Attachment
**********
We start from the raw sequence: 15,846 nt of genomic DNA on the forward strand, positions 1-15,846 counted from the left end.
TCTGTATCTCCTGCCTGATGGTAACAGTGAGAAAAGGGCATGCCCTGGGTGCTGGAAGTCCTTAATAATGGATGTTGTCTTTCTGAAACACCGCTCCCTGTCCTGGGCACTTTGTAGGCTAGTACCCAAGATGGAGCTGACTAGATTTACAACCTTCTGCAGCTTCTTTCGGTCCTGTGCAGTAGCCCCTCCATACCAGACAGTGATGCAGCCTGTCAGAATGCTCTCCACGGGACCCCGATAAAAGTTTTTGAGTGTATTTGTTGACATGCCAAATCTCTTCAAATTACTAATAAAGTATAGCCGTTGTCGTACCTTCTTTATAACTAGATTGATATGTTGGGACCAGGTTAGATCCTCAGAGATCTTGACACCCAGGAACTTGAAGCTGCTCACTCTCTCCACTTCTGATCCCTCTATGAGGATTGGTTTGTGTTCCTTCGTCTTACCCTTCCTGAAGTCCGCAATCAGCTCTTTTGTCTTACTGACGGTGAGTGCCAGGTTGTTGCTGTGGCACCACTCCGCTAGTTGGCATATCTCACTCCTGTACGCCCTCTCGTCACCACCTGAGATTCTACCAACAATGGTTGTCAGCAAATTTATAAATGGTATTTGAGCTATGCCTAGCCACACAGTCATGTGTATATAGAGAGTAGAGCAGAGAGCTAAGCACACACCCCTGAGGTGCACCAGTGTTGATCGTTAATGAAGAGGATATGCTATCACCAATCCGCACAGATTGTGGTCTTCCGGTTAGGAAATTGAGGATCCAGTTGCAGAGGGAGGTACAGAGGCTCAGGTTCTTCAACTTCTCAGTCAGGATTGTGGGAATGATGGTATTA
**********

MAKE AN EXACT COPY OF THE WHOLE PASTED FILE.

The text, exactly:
We start from the raw sequence: 15,846 nt of genomic DNA on the forward strand, positions 1-15,846 counted from the left end.
TCTGTATCTCCTGCCTGATGGTAACAGTGAGAAAAGGGCATGCCCTGGGTGCTGGAAGTCCTTAATAATGGATGTTGTCTTTCTGAAACACCGCTCCCTGTCCTGGGCACTTTGTAGGCTAGTACCCAAGATGGAGCTGACTAGATTTACAACCTTCTGCAGCTTCTTTCGGTCCTGTGCAGTAGCCCCTCCATACCAGACAGTGATGCAGCCTGTCAGAATGCTCTCCACGGGACCCCGATAAAAGTTTTTGAGTGTATTTGTTGACATGCCAAATCTCTTCAAATTACTAATAAAGTATAGCCGTTGTCGTACCTTCTTTATAACTAGATTGATATGTTGGGACCAGGTTAGATCCTCAGAGATCTTGACACCCAGGAACTTGAAGCTGCTCACTCTCTCCACTTCTGATCCCTCTATGAGGATTGGTTTGTGTTCCTTCGTCTTACCCTTCCTGAAGTCCGCAATCAGCTCTTTTGTCTTACTGACGGTGAGTGCCAGGTTGTTGCTGTGGCACCACTCCGCTAGTTGGCATATCTCACTCCTGTACGCCCTCTCGTCACCACCTGAGATTCTACCAACAATGGTTGTCAGCAAATTTATAAATGGTATTTGAGCTATGCCTAGCCACACAGTCATGTGTATATAGAGAGTAGAGCAGAGAGCTAAGCACACACCCCTGAGGTGCACCAGTGTTGATCGTTAATGAAGAGGATATGCTATCACCAATCCGCACAGATTGTGGTCTTCCGGTTAGGAAATTGAGGATCCAGTTGCAGAGGGAGGTACAGAGGCTCAGGTTCTTCAACTTCTCAGTCAGGATTGTGGGAATGATGGTATTA